Yet I am young, and my experience of this world is limited. All of a sudden I feel rather under qualified for the task.

Thursday, 4 March 2010

Body Language

We are taught at medical school of the importance of communication, verbal and non-verbal. We are shown how to arrange a consulting room to best nurture the doctor-patient relationship, advised on what to wear (mini skirts out, sensible frocks in) and made to watch ourselves on video to see how we perform. It forms part of the new 'touchy-feely' approach to teaching medical students and whilst I acknowedge its importance, I don't think many of us took it very seriously at the time. I always believed that either you found it easy or you didn't.

Nowhere are communication skills taken more seriously than in GP training. You attend courses, (pretend to) read books on the subject, and swot up on models and theories put forward by learned professors who have dedicated a lifetime to consultation analysis. But here again, I couldn't help thinking that most of it was a waste of time and effort. I learnt a few useful tricks, but on the whole, I felt that I was lucky enough to find talking to patients pretty easy, with or without the help of Roger Neighbour et al.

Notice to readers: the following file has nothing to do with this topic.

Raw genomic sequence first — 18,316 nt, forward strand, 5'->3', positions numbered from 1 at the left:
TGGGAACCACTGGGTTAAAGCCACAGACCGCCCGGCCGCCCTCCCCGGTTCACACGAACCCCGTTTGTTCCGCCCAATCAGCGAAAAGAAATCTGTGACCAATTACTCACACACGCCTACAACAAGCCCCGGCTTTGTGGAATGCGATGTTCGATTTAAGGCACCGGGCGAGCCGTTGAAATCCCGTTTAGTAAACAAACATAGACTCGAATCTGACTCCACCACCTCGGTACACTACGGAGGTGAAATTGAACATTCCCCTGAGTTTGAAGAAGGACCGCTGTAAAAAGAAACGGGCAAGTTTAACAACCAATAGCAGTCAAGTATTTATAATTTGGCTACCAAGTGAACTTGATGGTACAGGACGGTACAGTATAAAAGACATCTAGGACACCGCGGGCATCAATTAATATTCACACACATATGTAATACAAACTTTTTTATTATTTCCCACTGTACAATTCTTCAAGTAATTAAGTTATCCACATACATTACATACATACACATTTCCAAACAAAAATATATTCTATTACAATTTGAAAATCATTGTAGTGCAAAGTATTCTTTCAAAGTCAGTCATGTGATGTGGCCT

I have learnt not to be so smug.

On Monday afternoon I met Mr Hussain. He turned up for the first appointment after lunch, ten minutes late. That made me cross. As a result when I called him in, I failed to give him my welcoming smile and left out the usual pleasantries. Instead I ushered him in to sit, and asked, in a fairly cool manner, how I could help.
"Oh" he said, "I was hoping to see Dr Jones."

I could feel the hackles go up. My initial mild irritation intensified as I explained that Dr Jones was not in today. I emphasized that I would be happy to make him an appointment with Dr Jones the next day if he would rather. More than happy.

There was a long pause during which Mr Hussain simply stared at me. More annoying still. But then I saw something in his eyes that I hadn't noticed before. He looked anxious and timid. I realised that in his silence he was weighing up whether or not he could confide in me, looking for the smallest sign from me to proceed. I felt ashamed of myself. I uncrossed my arms, sat forward in my chair, and met his gaze. It was enough.
"It's man trouble" he said.


So I've been taught a valuable lesson. In being complacent about my perceived aptitude as a communicator, I have missed the fact that with this comes the danger of complete transparency. In essence, my communication can be a little too effective. I run the risk of communicating hostility as well as kindness, impatience as well as patience, apathy as well as sympathy.

My challenge therefore is not to communicate what I'm feeling. Not to let Mrs Smith know that I'm miserable because I've given up wine for lent; not to let Mr Jenkins see how distracted I am by his comb over; not to make Mr Hussain feel uncomfortable purely because I'm annoyed that he's late.

Perhaps a gentle word of warning then to those who believe, as I did, that they are born communicators. For you may be giving away rather more of yourself than you'd wish...